2. Clearly State Your Objectives—It’s important to be up front and direct about what you’re trying to accomplish with this transaction. Are the owners looking to sell their stake in the business (exit strategy)? Are they looking for an equity partner? Are they looking for a strategic merger? The prospective buyer should be able to tell this from the teaser, without needing to sign an NDA and dig in further.
3. Maintain Integrity—The teaser should be prepared with a high degree of integrity. There is no weaker way to start a negotiation than by willingly and knowingly deceiving the other party. There is no upside potential to this and they will likely figure out anything you’ve tried to cover up or hide when they do more detailed analysis, or later on in the due diligence phase.
4. Know Your Audience—Look at your company as an investor would. Try to break off three to ten investment highlights as bullet points. In other words, spell it out for them. Remember that integrity is important here, but don’t make the mistake of underselling your company as an asset to a prospective investor. You can—and should "sell” your company as a great investment, provided you’re being honest. Remember that prospective buyers look at teasers all the time. Let them see your value.
5. Take Precautions With Confidentiality—It’s important to have someone else (other than the ones writing the document) audit it for confidentiality breeches. Things can unintentionally tip off readers and one of your company’s primary goals is to maintain confidentiality. Don’t take any information from your company’s website or give away details that tip off potential readers and give away your company’s identity. Confidentiality is a necessary part of this process, so take precautions to maintain it. It never hurts to double check.
For more information on what to include and how to write a teaser from the seller's perspective, we recommend our guide: How To Write A Teaser.
Now that we’ve seen what it takes to write a good teaser, let’s look at how prospective buyers make decisions on what companies to pursue versus pass over. Here, we’re going to look at how prospective buyers make decisions.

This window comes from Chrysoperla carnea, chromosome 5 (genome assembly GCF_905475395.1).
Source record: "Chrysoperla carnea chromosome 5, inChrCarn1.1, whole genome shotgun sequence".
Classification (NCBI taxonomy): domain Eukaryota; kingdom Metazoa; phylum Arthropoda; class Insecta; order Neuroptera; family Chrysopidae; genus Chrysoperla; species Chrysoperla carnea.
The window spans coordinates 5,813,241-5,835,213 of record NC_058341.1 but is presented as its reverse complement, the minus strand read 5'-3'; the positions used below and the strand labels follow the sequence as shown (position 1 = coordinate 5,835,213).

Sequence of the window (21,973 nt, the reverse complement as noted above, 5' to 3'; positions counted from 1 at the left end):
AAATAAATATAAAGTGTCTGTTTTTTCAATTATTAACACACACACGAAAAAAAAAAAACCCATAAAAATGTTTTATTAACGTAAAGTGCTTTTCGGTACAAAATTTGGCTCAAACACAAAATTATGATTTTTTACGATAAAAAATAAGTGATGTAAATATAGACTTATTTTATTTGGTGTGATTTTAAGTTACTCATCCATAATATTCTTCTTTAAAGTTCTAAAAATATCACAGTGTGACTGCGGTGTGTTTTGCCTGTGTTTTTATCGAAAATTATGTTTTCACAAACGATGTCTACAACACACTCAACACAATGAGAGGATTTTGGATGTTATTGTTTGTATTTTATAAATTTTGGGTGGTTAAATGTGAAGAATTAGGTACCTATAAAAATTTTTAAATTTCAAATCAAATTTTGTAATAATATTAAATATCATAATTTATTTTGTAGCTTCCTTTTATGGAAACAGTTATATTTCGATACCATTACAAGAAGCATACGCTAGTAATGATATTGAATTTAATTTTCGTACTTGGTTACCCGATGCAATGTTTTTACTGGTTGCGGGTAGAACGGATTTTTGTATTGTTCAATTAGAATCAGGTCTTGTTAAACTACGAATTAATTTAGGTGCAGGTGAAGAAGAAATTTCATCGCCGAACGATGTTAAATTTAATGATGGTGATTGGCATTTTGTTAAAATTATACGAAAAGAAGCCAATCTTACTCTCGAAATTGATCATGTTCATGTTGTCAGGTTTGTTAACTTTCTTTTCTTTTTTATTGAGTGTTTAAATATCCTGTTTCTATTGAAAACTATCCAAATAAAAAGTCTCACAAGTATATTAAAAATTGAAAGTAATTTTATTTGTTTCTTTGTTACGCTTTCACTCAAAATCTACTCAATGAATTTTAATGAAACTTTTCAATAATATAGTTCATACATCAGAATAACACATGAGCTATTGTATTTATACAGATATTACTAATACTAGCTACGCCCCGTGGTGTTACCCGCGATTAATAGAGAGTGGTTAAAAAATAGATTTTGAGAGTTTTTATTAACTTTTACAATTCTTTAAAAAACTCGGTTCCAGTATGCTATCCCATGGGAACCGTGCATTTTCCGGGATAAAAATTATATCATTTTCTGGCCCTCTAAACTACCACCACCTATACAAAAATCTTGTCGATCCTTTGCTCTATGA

First, we need to understand that there is more than one type of buyer. Meaning, that buyers have different reasons for making acquisitions. Generally speaking, buyers are broken into two categories, “financial” and “strategic” buyers.
Strategic buyers are usually buyers with the goal of breaking into new markets, gaining more market share, or moving into new market segments. For the strategic buyer it’s of great importance to identify and in the end, deliver operating synergies. Financial buyers are for the most part private equity companies that are more concerned with getting maximum equity returns via the use of financial leverage. You can learn more about: Financial vs Strategic Buyers, here.
Additionally, it’s important to note that prospective buyers make decisions for specific reasons that pertain to their business case. Financial buyers may specialize and buy companies in only specific size categories (ie. $10m to $50m) Other companies may be more concerned with profit margins or interest coverage. They may also focus and specialize in only one or two industry segments.
Moreover, some strategic buyers are only interested in buying businesses located in specific places (ie. Europe). A common reason for M&A is to gain access to new markets or customer segments. As far as decision making criteria go, strategic buyers are very interested in hard and soft synergies and their ability to see the possibilities in your company is important.